Electric cars have been making waves since the Victorian era – now the latest Tesla brings it to a new level
130 years ago a prolific engineer and businessman manufactured a car that ran on electricity. Andreas Flocken knew that the future was electric, the engines were cleaner, more efficient, safer and less noisy than their lower-grade combustion engine counterparts. The world took notice.
Between the years of 1890-1930 electric cars were all the rage, garnering support from consumers and governments alike and accounting for more total revenue in the US that the entirety of the American oil & gas industry (Forbes reports that “In 1901, an estimated 40 percent of cars in the United States were electric, 38 percent were powered by steam, and 22 percent ran on gasoline”). US presidents rode in electric cars, so did the UK Royal family and most heads of state.
The electric engine was everywhere – and not just in consumer vehicles – it could be found in most public / mass transportation; including trains, trams and even London’s famous London Hackney Cabs (commonly known as ‘black cabs’). However – in 1913 something changed; American engineer Henry Ford introduced the assembly line to his production of Ford Motorcars. The new production method significantly reduced the price of combustion engine cars, making them less than half the price of their electric counterparts that were still built largely by hand (a car went from taking a minimum of 12 hours to build a mere two hours and 30 minutes). With such an inexpensive alternative on the market, Ford’s combustion engine cars took off and captured the imagination of buyers everywhere and electrics fell by the wayside – the rest is history.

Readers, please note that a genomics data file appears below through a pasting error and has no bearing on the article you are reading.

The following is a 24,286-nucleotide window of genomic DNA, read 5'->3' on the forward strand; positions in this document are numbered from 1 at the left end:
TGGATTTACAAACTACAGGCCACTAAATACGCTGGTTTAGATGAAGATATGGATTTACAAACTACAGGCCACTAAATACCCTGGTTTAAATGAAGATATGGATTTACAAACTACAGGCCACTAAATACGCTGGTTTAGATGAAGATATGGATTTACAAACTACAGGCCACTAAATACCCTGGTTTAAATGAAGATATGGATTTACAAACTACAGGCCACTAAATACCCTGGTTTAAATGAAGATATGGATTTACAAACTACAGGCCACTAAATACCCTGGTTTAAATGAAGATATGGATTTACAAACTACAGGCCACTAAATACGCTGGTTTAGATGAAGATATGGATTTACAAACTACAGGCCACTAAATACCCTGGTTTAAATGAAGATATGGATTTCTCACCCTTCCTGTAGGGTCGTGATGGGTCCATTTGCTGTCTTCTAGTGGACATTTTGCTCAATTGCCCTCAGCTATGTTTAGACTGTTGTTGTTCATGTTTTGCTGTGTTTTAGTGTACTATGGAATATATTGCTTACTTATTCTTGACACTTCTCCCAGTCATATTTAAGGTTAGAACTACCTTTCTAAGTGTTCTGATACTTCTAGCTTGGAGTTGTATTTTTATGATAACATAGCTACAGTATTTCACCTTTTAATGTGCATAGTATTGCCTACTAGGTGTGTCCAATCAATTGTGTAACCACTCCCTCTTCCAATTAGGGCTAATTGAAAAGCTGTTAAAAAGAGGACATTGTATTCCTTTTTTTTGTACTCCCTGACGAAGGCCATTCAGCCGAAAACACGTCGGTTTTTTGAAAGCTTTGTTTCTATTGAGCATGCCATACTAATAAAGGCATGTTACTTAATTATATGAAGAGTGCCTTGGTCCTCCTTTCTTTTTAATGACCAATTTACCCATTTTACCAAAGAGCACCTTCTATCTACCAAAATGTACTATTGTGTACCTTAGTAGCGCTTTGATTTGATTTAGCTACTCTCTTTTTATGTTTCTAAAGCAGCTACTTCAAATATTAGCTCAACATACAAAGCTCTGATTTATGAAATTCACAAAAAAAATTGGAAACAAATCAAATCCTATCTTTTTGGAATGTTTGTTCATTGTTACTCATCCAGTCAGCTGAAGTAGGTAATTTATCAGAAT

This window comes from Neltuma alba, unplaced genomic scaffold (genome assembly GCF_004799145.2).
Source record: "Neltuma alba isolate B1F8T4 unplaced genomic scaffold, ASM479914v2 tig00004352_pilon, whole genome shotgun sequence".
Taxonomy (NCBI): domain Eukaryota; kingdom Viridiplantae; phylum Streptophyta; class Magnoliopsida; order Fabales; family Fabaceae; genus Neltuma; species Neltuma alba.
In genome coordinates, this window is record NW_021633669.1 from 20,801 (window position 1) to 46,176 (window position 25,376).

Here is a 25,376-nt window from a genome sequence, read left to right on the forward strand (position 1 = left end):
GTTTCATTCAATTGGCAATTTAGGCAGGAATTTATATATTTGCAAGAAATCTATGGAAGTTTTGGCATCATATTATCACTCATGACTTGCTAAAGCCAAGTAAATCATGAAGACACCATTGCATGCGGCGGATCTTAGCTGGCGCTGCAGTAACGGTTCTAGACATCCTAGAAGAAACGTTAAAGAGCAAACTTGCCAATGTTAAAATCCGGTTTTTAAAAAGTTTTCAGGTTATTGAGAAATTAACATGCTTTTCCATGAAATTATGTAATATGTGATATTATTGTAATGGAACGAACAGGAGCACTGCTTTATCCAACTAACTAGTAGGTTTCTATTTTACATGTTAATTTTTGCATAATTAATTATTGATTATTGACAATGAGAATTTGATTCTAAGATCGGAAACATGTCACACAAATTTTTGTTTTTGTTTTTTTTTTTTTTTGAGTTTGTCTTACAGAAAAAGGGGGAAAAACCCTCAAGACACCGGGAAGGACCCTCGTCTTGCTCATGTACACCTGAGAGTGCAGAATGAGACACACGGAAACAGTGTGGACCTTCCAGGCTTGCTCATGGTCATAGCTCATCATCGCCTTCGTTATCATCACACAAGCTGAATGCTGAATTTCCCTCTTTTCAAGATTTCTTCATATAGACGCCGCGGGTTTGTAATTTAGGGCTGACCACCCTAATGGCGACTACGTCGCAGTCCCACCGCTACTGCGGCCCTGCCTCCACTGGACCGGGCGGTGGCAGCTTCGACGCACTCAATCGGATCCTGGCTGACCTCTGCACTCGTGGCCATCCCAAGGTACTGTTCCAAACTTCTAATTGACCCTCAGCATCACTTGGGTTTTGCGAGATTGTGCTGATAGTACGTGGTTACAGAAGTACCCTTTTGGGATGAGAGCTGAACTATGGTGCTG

It took over a hundred years later for another genius engineer, Elon Musk, to once again make headlines with an electric car. This time, the car was called the ‘Tesla’ and it boasted slick lines and impressive performance, finally reigniting consumer interest. The effect Tesla has had is immense – so much so, that In a short few years since launching in 2003, it is now the world’s most valuable car manufacturer. Musk’s company has not only shaken the foundations of the international industrial complex built on the back of motor vehicles but has also made huge advances in technology.
The latest model, The Tesla Model S Long Range Plus, has the ability to travel twice the distance than its closest competitor; an impressive single-charge range of 400 miles. Tesla’s electric revolution has brought on a thriving new industry in electric transportation with new entrants in the market ranging from electric trucks for shipping to aircraft. It would appear that the consumer and the manufacturing costs are finally making the prominence of battery-powered electric cars a viable reality.
Tesla’s success is also shared by other automakers like Nissan, BMW and Toyota who have provided inexpensive alternative electric cars to Tesla’s premium pricing, thus helping to disseminate the technology quickly to the consumer who in turn has become more aware of their carbon footprint. There is no doubt that an important part of the success electric transportation has had comes from a growing concern about the effect fossil fuels are having on the planet.
With cars now widely adopting hybrid and electric motors we can finally see an end to car emissions in sight. Wether we drive a slick new Tesla Roadster or a sensible Toyota Prius – we can now live up to the promise of cleaner air that the generation of the 1970’s Clean Air Act started. We have a lot to thank Elon Musk for – for his marketing and advocacy of the electric car and for not having to drive wacky alternative vehicles like the French Symétric Nuclear-Powered car or the California-born Dutcher steam powered cars to keep the planet clean.